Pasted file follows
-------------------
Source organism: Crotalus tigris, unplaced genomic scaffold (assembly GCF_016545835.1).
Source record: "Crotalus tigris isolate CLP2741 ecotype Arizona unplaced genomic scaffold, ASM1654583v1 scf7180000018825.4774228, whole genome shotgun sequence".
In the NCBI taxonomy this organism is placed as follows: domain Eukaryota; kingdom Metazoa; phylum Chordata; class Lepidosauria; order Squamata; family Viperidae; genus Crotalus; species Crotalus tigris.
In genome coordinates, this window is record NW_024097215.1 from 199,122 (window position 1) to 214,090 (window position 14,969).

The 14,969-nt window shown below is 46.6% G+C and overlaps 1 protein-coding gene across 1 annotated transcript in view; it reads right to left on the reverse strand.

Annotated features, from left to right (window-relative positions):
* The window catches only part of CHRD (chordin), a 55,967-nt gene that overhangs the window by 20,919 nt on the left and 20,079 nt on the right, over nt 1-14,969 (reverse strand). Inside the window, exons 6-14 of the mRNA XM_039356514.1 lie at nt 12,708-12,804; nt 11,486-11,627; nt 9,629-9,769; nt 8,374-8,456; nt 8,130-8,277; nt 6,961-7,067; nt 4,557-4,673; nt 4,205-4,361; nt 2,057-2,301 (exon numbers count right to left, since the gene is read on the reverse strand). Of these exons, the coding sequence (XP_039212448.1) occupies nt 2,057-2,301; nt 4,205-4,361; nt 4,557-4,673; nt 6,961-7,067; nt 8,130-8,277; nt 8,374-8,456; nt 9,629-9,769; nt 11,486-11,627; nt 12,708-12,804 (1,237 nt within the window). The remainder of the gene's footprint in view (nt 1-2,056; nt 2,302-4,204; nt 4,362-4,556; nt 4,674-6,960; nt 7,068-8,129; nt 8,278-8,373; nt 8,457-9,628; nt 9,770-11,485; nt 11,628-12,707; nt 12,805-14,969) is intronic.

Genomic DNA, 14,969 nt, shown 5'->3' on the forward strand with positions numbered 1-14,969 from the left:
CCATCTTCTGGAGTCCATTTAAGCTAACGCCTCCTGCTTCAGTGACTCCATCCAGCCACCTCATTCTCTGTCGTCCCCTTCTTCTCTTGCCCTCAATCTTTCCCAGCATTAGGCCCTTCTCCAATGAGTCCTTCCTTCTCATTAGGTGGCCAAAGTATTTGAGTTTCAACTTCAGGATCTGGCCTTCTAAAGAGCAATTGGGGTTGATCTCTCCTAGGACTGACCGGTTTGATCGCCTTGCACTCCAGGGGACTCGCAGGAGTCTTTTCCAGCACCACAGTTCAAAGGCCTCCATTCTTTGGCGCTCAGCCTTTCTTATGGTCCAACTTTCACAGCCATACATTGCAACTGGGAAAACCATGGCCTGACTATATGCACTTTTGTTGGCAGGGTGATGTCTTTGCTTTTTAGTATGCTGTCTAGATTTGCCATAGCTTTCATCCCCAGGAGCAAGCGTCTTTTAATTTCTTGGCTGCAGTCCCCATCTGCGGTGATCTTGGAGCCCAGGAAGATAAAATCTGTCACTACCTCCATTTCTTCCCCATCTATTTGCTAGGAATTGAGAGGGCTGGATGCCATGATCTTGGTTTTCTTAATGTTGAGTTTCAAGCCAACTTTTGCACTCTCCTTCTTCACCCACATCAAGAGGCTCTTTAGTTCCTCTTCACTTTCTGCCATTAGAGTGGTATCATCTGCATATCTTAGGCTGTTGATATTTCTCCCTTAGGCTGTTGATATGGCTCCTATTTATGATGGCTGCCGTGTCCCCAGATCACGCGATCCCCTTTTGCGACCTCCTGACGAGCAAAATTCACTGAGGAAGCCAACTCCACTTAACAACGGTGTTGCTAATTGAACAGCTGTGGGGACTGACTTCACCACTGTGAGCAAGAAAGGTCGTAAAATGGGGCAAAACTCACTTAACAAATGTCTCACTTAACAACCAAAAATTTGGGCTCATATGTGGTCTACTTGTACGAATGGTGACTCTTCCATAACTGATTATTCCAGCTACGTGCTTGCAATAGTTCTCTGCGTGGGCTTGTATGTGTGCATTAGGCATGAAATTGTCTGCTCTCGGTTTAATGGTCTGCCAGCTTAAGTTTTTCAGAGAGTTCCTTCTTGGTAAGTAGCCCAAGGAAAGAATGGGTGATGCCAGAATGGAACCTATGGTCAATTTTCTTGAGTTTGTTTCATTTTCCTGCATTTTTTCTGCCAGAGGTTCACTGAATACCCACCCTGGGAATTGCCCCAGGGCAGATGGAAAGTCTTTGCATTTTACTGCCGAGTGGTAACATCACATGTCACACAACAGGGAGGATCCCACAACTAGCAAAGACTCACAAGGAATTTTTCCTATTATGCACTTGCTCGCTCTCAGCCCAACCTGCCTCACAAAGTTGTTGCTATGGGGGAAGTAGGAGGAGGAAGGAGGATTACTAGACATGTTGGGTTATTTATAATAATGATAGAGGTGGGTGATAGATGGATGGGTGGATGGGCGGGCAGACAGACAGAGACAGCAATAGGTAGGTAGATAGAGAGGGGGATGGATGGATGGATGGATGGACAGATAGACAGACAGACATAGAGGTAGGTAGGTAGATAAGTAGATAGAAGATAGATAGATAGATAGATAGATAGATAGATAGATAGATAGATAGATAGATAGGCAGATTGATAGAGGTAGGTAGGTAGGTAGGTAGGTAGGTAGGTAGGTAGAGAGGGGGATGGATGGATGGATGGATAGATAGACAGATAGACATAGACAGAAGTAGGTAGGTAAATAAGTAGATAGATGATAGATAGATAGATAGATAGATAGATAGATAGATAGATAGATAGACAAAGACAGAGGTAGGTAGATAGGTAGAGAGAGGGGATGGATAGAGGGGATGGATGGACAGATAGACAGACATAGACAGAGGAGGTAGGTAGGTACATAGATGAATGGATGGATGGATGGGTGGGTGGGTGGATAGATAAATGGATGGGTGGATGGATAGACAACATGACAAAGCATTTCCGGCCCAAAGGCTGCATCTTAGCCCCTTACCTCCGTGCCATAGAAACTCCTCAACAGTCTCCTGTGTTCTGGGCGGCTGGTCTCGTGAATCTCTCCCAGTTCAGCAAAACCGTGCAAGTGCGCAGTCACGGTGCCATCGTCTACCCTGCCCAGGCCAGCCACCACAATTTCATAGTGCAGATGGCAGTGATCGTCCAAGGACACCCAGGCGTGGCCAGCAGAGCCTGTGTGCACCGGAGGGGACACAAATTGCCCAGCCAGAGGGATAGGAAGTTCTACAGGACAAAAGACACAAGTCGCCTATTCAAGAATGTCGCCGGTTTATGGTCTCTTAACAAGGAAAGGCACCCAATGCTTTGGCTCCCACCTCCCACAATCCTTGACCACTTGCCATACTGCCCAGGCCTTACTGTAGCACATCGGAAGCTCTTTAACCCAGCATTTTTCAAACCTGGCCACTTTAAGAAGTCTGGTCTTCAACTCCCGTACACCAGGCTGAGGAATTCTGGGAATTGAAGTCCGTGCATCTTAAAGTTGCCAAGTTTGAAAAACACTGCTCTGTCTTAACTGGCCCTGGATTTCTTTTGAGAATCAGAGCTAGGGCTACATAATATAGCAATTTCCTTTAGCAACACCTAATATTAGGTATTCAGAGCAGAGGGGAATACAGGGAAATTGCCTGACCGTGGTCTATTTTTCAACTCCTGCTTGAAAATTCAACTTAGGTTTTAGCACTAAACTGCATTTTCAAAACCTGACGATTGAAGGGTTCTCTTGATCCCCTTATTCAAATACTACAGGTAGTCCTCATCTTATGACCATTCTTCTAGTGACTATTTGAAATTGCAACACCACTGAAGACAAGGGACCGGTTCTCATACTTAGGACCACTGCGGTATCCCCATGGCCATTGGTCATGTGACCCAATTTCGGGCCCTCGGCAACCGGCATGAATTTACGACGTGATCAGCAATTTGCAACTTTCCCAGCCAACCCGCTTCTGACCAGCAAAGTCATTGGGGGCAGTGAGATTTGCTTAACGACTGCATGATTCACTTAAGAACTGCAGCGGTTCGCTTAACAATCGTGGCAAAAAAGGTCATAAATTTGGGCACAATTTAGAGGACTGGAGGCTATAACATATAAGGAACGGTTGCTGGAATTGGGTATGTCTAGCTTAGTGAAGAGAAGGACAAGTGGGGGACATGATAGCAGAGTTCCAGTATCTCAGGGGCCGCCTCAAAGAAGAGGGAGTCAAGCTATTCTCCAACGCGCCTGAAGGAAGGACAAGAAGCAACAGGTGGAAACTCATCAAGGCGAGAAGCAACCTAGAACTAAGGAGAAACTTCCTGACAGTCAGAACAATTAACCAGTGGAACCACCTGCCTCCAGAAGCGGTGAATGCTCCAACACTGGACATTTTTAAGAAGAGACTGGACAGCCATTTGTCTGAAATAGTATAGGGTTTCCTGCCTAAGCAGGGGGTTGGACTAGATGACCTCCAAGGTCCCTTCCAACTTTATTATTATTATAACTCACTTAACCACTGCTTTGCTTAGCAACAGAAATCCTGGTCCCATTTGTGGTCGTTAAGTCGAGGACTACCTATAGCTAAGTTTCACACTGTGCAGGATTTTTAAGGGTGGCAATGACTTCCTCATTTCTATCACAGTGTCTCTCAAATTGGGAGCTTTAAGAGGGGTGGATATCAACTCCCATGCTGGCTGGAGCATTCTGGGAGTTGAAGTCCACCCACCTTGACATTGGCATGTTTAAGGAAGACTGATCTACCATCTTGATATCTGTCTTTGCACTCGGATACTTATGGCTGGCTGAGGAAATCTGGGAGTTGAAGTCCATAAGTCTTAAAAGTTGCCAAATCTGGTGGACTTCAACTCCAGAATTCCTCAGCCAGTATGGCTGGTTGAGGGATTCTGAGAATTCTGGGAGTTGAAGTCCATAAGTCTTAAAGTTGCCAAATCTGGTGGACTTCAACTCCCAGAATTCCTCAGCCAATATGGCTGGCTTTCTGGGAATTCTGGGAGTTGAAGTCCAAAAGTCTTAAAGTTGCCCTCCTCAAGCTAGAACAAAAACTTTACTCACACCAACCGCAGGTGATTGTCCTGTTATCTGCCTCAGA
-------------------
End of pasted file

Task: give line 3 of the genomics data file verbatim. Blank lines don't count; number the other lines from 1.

In the NCBI taxonomy this organism is placed as follows: domain Eukaryota; kingdom Metazoa; phylum Chordata; class Lepidosauria; order Squamata; family Viperidae; genus Crotalus; species Crotalus tigris.